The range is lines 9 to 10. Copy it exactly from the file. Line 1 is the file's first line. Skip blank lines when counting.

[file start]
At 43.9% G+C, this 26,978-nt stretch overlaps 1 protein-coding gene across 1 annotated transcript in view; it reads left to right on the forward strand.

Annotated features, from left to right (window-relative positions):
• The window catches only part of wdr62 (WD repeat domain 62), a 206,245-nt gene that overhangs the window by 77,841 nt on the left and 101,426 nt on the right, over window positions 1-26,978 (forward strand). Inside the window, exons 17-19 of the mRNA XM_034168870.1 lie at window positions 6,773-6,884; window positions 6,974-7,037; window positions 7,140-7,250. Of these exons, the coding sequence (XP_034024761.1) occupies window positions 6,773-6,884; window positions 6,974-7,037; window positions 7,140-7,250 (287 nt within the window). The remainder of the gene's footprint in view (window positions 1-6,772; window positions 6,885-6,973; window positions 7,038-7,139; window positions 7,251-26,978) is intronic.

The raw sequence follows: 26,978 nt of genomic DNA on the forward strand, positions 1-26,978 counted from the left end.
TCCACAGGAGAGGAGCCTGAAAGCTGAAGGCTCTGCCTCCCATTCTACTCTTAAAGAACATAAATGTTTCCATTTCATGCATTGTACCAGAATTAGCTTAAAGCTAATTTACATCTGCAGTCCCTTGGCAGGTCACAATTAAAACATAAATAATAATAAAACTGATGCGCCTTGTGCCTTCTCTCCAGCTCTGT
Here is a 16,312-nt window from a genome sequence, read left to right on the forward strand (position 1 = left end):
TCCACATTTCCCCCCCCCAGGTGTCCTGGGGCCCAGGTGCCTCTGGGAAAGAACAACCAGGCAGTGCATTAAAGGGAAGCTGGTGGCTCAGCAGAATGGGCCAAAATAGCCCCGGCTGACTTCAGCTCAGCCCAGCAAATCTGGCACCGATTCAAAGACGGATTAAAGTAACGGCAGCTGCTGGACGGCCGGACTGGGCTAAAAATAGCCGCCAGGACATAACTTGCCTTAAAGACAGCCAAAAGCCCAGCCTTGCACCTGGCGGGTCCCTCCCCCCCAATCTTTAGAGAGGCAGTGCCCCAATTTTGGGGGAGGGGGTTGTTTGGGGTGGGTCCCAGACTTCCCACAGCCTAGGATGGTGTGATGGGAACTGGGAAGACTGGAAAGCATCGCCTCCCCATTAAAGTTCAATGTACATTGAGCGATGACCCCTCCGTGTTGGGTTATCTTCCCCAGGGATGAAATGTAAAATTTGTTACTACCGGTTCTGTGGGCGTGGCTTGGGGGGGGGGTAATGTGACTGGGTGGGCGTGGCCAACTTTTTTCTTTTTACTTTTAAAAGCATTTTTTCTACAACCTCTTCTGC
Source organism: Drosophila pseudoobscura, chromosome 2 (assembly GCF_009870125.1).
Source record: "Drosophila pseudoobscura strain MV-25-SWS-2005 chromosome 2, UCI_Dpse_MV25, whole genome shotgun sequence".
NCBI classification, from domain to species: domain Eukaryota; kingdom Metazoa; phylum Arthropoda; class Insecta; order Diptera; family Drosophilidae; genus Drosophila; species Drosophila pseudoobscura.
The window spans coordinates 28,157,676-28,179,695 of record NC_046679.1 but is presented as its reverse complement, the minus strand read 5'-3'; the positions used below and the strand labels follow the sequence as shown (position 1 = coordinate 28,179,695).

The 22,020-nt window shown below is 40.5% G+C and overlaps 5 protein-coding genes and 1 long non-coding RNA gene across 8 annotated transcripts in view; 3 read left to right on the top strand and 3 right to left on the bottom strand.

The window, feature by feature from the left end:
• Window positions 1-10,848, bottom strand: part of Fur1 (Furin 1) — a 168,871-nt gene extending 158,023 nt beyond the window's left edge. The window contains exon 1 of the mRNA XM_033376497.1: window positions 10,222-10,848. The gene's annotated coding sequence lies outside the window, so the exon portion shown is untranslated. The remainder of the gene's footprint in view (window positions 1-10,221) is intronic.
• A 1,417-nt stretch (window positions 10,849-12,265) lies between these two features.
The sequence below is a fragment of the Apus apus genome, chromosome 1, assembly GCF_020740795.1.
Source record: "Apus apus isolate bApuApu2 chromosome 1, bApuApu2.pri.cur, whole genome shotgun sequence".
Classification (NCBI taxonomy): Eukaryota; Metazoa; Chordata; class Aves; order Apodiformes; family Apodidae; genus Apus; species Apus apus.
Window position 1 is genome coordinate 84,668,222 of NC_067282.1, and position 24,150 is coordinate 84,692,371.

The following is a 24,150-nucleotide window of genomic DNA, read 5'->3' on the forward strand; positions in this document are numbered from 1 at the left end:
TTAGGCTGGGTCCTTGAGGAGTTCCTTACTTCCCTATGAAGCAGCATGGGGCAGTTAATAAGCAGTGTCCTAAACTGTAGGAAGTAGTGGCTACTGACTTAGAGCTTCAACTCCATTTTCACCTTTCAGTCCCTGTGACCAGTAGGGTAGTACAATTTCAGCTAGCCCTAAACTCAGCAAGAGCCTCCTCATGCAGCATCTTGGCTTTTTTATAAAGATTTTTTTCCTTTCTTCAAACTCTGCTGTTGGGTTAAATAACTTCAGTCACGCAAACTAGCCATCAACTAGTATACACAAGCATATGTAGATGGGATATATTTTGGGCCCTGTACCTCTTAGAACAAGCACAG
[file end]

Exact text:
Source record: "Drosophila pseudoobscura strain MV-25-SWS-2005 chromosome 2, UCI_Dpse_MV25, whole genome shotgun sequence".
NCBI classification, from domain to species: domain Eukaryota; kingdom Metazoa; phylum Arthropoda; class Insecta; order Diptera; family Drosophilidae; genus Drosophila; species Drosophila pseudoobscura.